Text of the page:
The Australian 20 October 2015
After asserting that international law supported gay marriage, Human Rights Commission president Gillian Triggs has been forced to concede that she was unaware of a contrary finding by the United Nations Human Rights Committee.
Professor Triggs made the concession under questioning during yesterday’s Senate estimates hearing after being informed about a 1999 ruling in which the UN committee explained that the right to marry did not extend to same-sex couples.
“I am not familiar with it, no,” Professor Triggs said.
Professor Triggs was being questioned about a recommendation from the Australian Human Rights Commission that parliament should legislate to provide marriage equality as a matter of priority.
When asked if this was an inherent right in human rights law, Professor Triggs said marriage equality was “something that one draws as a legal conclusion from the right to equality”.
“But as president some time ago I decided that as a matter of law in my view and backed by the commission that there was a right to marriage equality,” she said.
This was fully supported by the commission’s legal advice, she said.
Nationals senator Matt Canavan drew her attention to a 1999 decision of the UN Human Rights Committee that says the obligation in article 23 of the International Covenant on Civil and Political Rights “is to recognise as marriage only the union between a man and a woman wishing to marry each other”.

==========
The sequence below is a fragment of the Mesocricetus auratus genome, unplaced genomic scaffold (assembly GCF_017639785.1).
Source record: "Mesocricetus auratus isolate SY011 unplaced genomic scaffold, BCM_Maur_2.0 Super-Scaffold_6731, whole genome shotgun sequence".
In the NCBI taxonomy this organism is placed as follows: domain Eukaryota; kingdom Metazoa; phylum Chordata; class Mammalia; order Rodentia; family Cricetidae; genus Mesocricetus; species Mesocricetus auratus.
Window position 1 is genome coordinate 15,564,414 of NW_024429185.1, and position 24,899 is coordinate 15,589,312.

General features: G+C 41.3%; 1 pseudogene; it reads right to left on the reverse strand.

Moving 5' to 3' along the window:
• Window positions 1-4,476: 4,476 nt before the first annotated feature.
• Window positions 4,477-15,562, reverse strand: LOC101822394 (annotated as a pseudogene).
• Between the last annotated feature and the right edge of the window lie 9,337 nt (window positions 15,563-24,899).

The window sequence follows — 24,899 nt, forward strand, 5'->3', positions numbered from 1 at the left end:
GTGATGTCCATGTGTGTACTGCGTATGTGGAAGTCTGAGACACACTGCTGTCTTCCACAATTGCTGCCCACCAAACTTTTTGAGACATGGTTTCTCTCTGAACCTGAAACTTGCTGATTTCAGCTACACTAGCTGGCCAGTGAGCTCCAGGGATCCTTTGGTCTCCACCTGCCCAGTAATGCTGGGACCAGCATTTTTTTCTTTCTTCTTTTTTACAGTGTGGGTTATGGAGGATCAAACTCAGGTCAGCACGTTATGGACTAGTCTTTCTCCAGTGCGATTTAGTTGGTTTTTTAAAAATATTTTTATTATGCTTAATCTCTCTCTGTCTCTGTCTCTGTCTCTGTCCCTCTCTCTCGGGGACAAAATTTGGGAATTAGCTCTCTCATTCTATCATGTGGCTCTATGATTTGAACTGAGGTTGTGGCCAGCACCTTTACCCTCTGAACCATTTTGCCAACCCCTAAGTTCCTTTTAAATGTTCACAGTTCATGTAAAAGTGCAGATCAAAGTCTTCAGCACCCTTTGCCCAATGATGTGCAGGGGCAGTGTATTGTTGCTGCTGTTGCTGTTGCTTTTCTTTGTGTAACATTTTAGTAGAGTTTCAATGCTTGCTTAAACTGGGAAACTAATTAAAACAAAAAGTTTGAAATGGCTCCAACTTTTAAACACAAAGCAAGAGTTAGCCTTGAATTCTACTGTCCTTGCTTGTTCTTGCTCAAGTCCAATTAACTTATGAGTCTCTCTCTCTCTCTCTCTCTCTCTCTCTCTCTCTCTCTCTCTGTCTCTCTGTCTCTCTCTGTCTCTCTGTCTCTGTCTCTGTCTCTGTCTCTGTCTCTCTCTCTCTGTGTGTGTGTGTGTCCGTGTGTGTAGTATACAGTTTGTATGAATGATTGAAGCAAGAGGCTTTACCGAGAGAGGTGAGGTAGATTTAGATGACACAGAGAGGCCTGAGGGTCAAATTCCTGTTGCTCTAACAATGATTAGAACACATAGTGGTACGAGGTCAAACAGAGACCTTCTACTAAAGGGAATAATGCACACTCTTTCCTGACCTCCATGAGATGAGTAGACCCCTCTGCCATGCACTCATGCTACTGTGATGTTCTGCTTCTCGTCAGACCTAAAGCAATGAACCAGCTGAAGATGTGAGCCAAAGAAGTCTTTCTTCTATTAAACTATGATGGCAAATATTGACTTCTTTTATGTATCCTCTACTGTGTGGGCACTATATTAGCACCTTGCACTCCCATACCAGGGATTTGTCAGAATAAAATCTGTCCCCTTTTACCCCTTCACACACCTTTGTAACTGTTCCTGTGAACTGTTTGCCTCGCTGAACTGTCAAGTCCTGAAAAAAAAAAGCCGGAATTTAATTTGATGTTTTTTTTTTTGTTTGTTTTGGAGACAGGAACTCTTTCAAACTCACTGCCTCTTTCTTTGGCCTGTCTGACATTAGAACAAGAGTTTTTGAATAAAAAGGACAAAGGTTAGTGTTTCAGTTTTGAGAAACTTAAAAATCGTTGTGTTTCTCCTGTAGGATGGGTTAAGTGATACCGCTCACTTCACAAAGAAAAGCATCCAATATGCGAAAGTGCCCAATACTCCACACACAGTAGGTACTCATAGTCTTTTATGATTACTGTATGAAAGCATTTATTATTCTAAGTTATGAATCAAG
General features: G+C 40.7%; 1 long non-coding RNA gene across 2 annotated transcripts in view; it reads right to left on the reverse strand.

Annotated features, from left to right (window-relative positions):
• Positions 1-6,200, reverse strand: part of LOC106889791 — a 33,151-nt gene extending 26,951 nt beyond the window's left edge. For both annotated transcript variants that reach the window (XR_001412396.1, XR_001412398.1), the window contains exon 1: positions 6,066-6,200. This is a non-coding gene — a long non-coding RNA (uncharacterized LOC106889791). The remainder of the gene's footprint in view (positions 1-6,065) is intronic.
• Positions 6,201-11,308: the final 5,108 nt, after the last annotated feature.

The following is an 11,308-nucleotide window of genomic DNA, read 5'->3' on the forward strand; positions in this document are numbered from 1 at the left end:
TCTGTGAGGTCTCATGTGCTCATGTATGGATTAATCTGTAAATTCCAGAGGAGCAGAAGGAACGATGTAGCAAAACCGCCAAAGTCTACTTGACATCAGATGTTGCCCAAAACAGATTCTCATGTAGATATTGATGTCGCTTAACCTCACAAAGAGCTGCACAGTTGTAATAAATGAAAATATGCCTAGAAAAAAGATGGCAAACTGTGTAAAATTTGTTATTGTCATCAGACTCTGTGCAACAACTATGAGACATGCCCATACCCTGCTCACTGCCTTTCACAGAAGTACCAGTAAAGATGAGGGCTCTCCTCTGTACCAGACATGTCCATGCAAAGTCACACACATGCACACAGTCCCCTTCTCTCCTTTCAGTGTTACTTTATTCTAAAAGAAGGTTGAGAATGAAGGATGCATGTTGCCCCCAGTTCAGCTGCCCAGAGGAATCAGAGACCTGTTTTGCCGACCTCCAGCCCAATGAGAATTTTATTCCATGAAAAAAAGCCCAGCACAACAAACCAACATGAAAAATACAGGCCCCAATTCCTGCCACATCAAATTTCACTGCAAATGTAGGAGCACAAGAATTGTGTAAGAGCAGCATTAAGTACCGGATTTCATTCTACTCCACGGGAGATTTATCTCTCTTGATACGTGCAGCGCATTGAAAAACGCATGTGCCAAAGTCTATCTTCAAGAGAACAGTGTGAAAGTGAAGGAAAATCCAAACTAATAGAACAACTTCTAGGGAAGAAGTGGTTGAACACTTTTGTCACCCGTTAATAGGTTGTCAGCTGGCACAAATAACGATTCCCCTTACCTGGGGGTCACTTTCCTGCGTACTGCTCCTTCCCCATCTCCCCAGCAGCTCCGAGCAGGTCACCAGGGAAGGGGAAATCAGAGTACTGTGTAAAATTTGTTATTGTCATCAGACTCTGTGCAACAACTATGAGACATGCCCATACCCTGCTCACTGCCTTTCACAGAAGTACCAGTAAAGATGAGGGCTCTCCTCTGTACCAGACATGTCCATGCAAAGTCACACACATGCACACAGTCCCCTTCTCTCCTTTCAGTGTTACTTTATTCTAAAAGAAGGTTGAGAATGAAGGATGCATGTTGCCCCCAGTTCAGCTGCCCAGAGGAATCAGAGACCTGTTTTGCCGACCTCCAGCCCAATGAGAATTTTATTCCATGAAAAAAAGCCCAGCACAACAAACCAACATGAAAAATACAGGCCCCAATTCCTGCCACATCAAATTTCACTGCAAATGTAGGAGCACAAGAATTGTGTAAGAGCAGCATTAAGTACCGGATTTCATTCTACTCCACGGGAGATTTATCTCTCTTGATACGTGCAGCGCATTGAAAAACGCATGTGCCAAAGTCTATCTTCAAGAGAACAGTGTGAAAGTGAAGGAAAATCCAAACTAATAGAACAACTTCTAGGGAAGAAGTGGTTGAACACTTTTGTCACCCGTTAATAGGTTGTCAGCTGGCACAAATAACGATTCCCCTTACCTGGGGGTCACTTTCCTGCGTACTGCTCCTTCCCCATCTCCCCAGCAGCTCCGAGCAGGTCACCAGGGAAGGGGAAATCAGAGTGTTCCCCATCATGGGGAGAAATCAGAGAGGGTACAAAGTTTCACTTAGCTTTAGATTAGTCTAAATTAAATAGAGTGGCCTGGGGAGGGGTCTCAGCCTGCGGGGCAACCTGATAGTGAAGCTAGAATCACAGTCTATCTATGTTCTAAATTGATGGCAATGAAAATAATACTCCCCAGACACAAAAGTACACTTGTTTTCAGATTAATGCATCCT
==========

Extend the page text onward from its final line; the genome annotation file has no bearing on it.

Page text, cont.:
Article 23 says: “The right of men and women of marriageable age to marry and to found a family shall be recognised.”
The UN committee’s decision, in a case known as Joselyn v New Zealand, said: “ … the committee cannot find that by mere refusal to provide for marriage between homosexual couples the state party has violated the rights … under the covenant”.
Senator Canavan asked if the role of the Australian Human Rights Commission was to form new law and whether it was a court. Professor Triggs responded that the commission was not a court and her support for gay marriage was “a very creditable view of the international legal position” and she had legal analysis and jurisprudence that supported that position.
She told the committee that gay marriage was supported by the US Supreme Court, but Senator Canavan told her this was based on the equal protection clause in the US Constitution, which had no equivalent in Australia.